Spatial Resolution of the Scanning Acoustic Microscope for Subsurface Imaging of Samples
The increasing use of thermomechanical ceramic parts in industry calls for new non-destructive evaluation -methods, which need to be tailored to such materials. The brittleness of ceramic materials (with mechanical toughnesses in the range from 1 to 5 MPa ✓m), together with their generally high Young’s modulus, lead to the occurrence of severe mechanical stresses, even for moderate strains, particularly in the vicinity of the external surfaces. So, small sized defects become very critical in these locations, and the control means must exhibit high spatial resolutions. For this purpose, we use the scanning acoustic microscope. This technique has been first developed at a working frequency around 1 GHz. This leads, in some materials, to a wavelength comparable to that of light and therefore, to a spatial resolution approaching that of an optical microscope. At these high frequencies, the acoustic attenuation enables the propagation over some hundreds of wavelengths, that is, a fraction of a millimeter. Therefore, the method allows the observation of very thin slices (by transmission) or of the surface of samples (by reflection) and is not suitable for testing materials in bulk. For this reason, we chose to develop a scanning acoustic microscope operating at a 100 MHz frequency. Using a non-destructive testing method, based upon a focused beam, provides an adequate spatial resolution (say 0.1 mm) for ceramics at this frequency, together with a sufficient exploration depth (say 5 to 10 mm).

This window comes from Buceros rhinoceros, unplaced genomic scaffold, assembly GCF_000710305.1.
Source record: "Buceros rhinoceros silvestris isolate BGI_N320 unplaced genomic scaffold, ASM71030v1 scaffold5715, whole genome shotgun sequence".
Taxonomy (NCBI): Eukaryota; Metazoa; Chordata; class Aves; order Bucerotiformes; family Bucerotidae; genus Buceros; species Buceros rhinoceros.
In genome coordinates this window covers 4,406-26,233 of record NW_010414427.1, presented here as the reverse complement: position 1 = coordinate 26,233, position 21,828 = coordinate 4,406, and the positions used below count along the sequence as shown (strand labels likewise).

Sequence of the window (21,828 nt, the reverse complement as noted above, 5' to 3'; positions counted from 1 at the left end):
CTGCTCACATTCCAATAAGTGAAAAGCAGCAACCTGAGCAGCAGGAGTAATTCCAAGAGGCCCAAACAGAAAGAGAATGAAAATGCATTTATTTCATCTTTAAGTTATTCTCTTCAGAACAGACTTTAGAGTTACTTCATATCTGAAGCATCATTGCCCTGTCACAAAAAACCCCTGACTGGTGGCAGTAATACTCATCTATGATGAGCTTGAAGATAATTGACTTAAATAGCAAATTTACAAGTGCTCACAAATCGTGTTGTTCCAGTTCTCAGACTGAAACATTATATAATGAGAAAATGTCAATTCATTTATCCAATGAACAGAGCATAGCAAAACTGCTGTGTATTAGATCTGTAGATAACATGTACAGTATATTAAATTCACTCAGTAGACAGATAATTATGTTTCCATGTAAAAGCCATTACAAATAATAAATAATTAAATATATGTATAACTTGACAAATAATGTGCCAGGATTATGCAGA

KeywordsZirconia Carbide Attenuation Brittleness Refraction
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